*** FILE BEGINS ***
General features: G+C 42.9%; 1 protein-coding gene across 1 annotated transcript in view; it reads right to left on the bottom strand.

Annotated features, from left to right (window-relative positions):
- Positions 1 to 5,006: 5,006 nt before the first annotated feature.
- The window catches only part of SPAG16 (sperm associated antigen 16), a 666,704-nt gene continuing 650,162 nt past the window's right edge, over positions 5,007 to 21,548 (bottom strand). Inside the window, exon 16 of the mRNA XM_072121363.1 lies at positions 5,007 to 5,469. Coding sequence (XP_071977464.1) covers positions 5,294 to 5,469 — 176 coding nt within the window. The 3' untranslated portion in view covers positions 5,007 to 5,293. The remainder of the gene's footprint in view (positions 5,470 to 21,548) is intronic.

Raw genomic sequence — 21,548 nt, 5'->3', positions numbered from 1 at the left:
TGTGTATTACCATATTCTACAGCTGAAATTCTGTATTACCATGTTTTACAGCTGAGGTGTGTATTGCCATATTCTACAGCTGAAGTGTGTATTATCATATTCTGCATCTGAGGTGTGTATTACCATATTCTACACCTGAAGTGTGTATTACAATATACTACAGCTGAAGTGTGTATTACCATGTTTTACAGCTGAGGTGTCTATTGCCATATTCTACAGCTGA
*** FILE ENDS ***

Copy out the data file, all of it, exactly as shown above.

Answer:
General features: G+C 42.9%; 1 protein-coding gene across 1 annotated transcript in view; it reads right to left on the bottom strand.

Annotated features, from left to right (window-relative positions):
- Positions 1 to 5,006: 5,006 nt before the first annotated feature.
- The window catches only part of SPAG16 (sperm associated antigen 16), a 666,704-nt gene continuing 650,162 nt past the window's right edge, over positions 5,007 to 21,548 (bottom strand). Inside the window, exon 16 of the mRNA XM_072121363.1 lies at positions 5,007 to 5,469. Coding sequence (XP_071977464.1) covers positions 5,294 to 5,469 — 176 coding nt within the window. The 3' untranslated portion in view covers positions 5,007 to 5,293. The remainder of the gene's footprint in view (positions 5,470 to 21,548) is intronic.

Raw genomic sequence — 21,548 nt, 5'->3', positions numbered from 1 at the left:
TGTGTATTACCATATTCTACAGCTGAAATTCTGTATTACCATGTTTTACAGCTGAGGTGTGTATTGCCATATTCTACAGCTGAAGTGTGTATTATCATATTCTGCATCTGAGGTGTGTATTACCATATTCTACACCTGAAGTGTGTATTACAATATACTACAGCTGAAGTGTGTATTACCATGTTTTACAGCTGAGGTGTCTATTGCCATATTCTACAGCTGA